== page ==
By Lindsey Rhoades
By Chaz Kangas
By Ben Westhoff and Sarah Purkrabek
By Jena Ardell
By Jesse Sendejas Jr.
By Katherine Turman
By Steve Weinstein
By Araceli Cruz
Snoop Dogg feat. Everlast
From Ego Trippin' (Geffen)
Snoop goes country. And save the OMGs, because chicken-coop Snoop is no weirder than his cover of the Time's "Cool" that's so synth-heavy it sounds like M83, or the song where he goads nervous boyfriends into proposing, or the lead single that's like 75 percent vocoder. Snoop just loves Johnny Cash (who doesn't?), and thousands of college theses agree that "Folsom Prison Blues" is gangsta rap (sort of). So let him get his Buck 65 on, OK? Producer Everlast tries to summon Cash's more raucous moments—think "Get Rhythm" or "Rock Island Line"—but drummer Trevor Lawrence Jr. has funkier things on his mind, turning rockabilly pit-a-pat brushwork into what is essentially one bass-drum kick away from Rihanna's "Pon De Replay." Sure, there's been better hick-hop in the last few years (Bubba Sparxxx's "She Tried"; Cowboy Troy's "I Play Chicken With the Train"; Devin the Dude's "Nothin' to Roll With"), but support the attention this song (track 16!) gets. If it bum-rushes radio, even as a novelty, its four-bar portraits of fiends and hookers—"Jack be nimble/Jack be quick/Jacked up the spoon on the candlestick"—serve Cash's memory better than that wack Jason Aldean shit.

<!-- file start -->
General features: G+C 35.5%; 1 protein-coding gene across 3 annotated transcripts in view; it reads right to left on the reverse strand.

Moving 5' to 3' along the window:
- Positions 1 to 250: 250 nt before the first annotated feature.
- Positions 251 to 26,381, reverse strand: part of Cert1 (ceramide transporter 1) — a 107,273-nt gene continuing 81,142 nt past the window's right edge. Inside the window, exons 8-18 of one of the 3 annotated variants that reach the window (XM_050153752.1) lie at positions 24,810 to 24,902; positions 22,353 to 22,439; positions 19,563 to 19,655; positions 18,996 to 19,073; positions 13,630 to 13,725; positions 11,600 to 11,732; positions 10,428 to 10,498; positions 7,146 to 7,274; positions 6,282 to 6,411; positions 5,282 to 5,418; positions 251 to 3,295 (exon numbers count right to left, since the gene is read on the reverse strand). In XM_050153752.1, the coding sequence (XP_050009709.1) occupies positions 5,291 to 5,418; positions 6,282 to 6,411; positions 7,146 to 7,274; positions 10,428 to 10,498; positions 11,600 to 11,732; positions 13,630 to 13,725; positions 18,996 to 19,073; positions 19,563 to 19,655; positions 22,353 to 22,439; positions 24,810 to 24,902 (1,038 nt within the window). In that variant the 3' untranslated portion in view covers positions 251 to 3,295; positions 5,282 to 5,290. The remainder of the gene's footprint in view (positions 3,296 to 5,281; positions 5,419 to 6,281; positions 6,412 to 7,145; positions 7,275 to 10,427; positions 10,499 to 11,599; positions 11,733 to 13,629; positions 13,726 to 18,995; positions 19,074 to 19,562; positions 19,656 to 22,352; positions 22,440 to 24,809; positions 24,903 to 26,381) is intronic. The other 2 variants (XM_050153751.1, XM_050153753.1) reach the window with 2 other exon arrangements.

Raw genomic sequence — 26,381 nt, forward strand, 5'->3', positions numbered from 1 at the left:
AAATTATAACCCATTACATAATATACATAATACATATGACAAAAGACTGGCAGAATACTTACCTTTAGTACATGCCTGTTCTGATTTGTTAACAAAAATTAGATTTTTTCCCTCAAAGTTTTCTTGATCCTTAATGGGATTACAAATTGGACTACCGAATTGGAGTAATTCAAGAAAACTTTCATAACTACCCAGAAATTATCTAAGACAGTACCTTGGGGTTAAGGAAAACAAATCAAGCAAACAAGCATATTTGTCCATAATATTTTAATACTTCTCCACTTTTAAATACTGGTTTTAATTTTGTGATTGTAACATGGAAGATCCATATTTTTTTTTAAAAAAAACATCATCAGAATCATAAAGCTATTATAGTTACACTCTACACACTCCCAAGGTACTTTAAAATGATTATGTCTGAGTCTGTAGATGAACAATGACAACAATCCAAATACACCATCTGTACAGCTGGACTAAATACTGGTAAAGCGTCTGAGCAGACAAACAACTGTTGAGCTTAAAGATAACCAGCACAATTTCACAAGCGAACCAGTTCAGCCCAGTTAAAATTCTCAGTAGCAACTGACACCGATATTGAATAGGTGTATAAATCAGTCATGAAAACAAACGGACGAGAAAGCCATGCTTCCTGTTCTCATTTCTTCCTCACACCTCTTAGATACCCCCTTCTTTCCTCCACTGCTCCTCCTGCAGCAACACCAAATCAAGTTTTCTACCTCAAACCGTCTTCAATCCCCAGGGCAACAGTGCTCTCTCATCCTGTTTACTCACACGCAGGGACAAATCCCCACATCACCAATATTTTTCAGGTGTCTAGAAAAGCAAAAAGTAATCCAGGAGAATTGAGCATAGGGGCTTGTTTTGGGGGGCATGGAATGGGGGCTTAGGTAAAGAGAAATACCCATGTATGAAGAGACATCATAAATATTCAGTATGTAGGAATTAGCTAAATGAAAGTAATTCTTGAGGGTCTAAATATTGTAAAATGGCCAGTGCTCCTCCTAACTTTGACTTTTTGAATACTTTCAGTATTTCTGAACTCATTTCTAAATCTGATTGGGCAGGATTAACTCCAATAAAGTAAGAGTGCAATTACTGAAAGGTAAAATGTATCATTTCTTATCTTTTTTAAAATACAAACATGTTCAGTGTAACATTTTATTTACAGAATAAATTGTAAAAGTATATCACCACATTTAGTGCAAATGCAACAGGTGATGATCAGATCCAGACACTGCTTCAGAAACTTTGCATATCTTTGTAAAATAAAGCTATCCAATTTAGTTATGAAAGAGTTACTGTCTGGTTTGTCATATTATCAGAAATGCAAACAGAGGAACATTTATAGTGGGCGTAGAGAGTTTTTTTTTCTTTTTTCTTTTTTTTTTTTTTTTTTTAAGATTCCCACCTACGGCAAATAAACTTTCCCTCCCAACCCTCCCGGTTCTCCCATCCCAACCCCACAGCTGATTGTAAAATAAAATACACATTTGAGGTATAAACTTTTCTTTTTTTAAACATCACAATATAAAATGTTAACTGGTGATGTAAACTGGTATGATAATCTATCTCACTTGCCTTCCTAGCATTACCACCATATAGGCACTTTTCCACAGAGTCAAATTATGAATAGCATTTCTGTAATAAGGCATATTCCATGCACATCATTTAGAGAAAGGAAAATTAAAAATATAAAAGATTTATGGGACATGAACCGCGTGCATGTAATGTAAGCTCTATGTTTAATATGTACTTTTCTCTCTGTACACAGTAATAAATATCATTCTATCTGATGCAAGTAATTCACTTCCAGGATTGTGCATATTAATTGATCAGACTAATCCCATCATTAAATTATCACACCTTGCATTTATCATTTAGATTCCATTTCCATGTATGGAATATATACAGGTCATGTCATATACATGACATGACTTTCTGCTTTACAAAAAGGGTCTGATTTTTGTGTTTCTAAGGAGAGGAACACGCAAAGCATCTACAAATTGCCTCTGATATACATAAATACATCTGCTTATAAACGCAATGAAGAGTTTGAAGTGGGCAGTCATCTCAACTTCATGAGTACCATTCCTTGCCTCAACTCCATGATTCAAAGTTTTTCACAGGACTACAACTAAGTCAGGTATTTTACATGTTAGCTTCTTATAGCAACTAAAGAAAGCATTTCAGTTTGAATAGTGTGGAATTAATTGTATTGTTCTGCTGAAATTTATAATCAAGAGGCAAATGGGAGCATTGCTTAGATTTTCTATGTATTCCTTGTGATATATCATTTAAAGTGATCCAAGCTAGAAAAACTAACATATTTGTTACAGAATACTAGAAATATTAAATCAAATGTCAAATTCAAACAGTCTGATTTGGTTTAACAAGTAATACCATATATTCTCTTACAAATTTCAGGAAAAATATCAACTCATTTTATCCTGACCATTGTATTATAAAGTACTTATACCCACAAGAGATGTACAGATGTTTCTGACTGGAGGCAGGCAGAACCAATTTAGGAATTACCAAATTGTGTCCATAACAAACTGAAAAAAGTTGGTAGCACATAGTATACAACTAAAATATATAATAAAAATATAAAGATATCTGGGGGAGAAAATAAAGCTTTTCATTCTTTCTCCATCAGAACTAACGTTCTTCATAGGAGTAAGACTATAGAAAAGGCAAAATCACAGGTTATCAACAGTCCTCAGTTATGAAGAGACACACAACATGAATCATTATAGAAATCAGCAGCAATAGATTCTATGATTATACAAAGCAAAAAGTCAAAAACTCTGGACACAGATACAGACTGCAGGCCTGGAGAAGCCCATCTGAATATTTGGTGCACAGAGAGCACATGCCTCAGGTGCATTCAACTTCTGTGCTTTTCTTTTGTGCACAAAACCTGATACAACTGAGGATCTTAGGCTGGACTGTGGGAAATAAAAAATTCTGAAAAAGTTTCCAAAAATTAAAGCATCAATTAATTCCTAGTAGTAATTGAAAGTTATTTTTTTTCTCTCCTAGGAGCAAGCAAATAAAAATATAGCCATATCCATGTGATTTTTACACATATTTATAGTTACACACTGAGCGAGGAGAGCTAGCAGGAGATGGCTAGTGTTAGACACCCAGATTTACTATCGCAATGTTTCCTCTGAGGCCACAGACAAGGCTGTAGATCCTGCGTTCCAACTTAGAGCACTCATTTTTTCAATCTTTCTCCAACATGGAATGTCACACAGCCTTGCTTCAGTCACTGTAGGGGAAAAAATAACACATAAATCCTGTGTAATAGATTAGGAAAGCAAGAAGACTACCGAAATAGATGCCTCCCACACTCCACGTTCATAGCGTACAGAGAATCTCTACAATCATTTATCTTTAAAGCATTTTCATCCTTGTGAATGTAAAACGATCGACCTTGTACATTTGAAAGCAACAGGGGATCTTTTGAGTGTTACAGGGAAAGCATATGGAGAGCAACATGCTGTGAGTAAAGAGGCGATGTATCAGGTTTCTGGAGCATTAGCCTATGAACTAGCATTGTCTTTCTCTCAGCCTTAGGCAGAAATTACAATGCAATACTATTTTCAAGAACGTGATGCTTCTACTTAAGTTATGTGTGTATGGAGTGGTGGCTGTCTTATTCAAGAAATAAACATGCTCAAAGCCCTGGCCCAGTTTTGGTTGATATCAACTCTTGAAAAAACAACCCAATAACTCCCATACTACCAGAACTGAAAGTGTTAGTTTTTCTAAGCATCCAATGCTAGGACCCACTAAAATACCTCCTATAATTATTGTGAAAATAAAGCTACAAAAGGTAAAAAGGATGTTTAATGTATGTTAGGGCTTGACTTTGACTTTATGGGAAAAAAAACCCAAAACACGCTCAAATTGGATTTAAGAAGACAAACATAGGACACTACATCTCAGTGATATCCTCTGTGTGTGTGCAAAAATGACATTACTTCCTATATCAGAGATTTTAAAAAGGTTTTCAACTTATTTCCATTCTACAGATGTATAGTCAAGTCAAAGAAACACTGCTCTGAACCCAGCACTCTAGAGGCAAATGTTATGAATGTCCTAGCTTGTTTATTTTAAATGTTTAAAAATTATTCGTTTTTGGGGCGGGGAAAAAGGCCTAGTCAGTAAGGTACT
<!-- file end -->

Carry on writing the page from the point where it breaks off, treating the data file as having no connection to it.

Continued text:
"In the Ayer"
From Mail on Sunday (Poe Boy/Atlantic)
Flo Rida is, indeed, from Florida, so he's got electro in his veins. If he can't handle will.i.am's ginormous stab at a woofer-wrecking palm-tree-bender (on a track nine that sticks out like a robotic thumb), who can? Will pretty much jacks Pretty Tony's electro/freestyle classic "Jam the Box" (last heard in Ciara's "That's Right"), but who can resist its charms? Flo Rida certainly can't, plunging his mildly sing-songy flow into giddy ecstasy-and-orange-juice delirium.
Ak and Lif couldn't change the tide with their 2005 LP (as the Perceptionists), Black Dialogue: an explicitly political, explicitly garrulous, explicitly indie release that froze in coke-rap blizzard season. So, on track 11 here, they drop the pretenses and just spit battle-bars to blow the domes off the indie-rap faithful. Though "Beast Mode" is built tough enough to reach further: The minimalist drip-drop could get a neon-hat-tip from blog-rap fans, and the trunk-slam snares should be on Hot 97, of a kin with "Grindin' " or "Tipsy." But, yeah, only real nerds care about someone who rhymes cenobites with gyromite.
From Savage Life 2 (Trill/Asylum/Atlantic)
Everything about this track 11 is rocket-science complex, from its jackhammering Photek snares to a chorus that has more words than most rappers have in their verses. Bold for a song that pulls the no-brainer move of ripping off "Back That Azz Up."